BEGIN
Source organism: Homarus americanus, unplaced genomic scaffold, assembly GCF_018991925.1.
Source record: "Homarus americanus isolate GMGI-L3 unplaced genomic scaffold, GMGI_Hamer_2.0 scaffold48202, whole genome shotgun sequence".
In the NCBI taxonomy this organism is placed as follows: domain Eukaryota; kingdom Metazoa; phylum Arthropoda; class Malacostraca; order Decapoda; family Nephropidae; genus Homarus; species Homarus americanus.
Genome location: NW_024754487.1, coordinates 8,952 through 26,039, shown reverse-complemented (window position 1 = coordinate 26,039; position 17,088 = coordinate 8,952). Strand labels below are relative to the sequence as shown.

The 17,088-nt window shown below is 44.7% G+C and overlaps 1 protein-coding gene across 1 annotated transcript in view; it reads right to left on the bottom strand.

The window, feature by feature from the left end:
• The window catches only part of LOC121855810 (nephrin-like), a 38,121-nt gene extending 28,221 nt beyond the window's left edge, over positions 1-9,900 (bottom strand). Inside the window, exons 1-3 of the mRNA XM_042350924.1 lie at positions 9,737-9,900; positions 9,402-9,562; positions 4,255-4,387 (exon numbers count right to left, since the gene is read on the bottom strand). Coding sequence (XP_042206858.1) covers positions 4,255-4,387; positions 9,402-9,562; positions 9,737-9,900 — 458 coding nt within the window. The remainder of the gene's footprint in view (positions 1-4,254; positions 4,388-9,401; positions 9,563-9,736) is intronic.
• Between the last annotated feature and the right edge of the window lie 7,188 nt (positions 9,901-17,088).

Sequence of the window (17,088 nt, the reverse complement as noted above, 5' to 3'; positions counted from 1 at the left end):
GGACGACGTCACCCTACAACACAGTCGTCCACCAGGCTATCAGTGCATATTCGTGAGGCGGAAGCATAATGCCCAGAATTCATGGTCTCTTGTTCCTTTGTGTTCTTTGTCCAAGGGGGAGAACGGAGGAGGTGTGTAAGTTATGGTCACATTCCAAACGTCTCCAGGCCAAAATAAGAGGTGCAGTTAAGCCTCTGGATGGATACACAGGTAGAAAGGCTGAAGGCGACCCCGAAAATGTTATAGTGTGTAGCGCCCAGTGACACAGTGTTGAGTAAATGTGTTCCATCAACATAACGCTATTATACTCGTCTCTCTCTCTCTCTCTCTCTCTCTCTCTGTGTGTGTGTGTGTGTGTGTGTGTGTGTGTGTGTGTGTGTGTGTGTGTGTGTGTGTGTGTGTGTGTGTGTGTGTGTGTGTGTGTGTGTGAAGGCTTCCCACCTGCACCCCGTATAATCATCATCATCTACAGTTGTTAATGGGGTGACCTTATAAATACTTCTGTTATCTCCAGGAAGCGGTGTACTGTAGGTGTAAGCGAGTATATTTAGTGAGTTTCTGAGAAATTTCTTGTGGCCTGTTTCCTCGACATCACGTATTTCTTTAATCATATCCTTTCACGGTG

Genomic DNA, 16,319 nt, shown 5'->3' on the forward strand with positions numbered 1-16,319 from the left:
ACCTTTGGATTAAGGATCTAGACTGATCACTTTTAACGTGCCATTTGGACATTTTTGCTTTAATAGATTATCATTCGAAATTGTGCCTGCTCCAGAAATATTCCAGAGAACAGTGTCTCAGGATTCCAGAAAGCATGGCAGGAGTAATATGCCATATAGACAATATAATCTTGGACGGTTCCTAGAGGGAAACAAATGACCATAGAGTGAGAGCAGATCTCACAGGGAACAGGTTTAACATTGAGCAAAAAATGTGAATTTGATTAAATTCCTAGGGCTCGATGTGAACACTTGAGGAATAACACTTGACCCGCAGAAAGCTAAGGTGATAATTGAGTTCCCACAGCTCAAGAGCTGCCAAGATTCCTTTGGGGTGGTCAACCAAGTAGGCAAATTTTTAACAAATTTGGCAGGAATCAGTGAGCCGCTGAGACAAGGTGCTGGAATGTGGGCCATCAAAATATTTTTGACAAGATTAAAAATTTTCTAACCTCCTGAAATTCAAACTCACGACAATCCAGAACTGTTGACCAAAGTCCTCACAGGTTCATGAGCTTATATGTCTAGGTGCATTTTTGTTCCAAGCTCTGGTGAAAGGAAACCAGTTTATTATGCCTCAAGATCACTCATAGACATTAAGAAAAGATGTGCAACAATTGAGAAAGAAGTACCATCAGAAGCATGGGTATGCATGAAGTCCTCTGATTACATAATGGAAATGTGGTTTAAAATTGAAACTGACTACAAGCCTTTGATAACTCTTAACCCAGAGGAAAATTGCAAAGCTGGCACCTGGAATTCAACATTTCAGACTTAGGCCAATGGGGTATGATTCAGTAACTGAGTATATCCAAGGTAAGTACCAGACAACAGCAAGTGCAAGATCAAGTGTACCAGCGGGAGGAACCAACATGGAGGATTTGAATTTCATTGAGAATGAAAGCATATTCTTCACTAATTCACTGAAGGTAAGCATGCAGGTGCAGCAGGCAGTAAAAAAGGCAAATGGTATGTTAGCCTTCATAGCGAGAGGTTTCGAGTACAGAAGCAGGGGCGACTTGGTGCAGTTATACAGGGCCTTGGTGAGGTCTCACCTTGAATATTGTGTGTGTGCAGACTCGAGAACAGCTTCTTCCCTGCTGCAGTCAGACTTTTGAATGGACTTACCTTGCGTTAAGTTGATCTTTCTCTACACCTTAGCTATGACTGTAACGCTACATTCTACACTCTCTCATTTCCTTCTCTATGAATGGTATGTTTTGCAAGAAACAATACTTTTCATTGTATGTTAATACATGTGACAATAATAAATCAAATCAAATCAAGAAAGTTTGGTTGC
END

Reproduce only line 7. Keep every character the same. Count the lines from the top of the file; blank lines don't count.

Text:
• The window catches only part of LOC121855810 (nephrin-like), a 38,121-nt gene extending 28,221 nt beyond the window's left edge, over positions 1-9,900 (bottom strand). Inside the window, exons 1-3 of the mRNA XM_042350924.1 lie at positions 9,737-9,900; positions 9,402-9,562; positions 4,255-4,387 (exon numbers count right to left, since the gene is read on the bottom strand). Coding sequence (XP_042206858.1) covers positions 4,255-4,387; positions 9,402-9,562; positions 9,737-9,900 — 458 coding nt within the window. The remainder of the gene's footprint in view (positions 1-4,254; positions 4,388-9,401; positions 9,563-9,736) is intronic.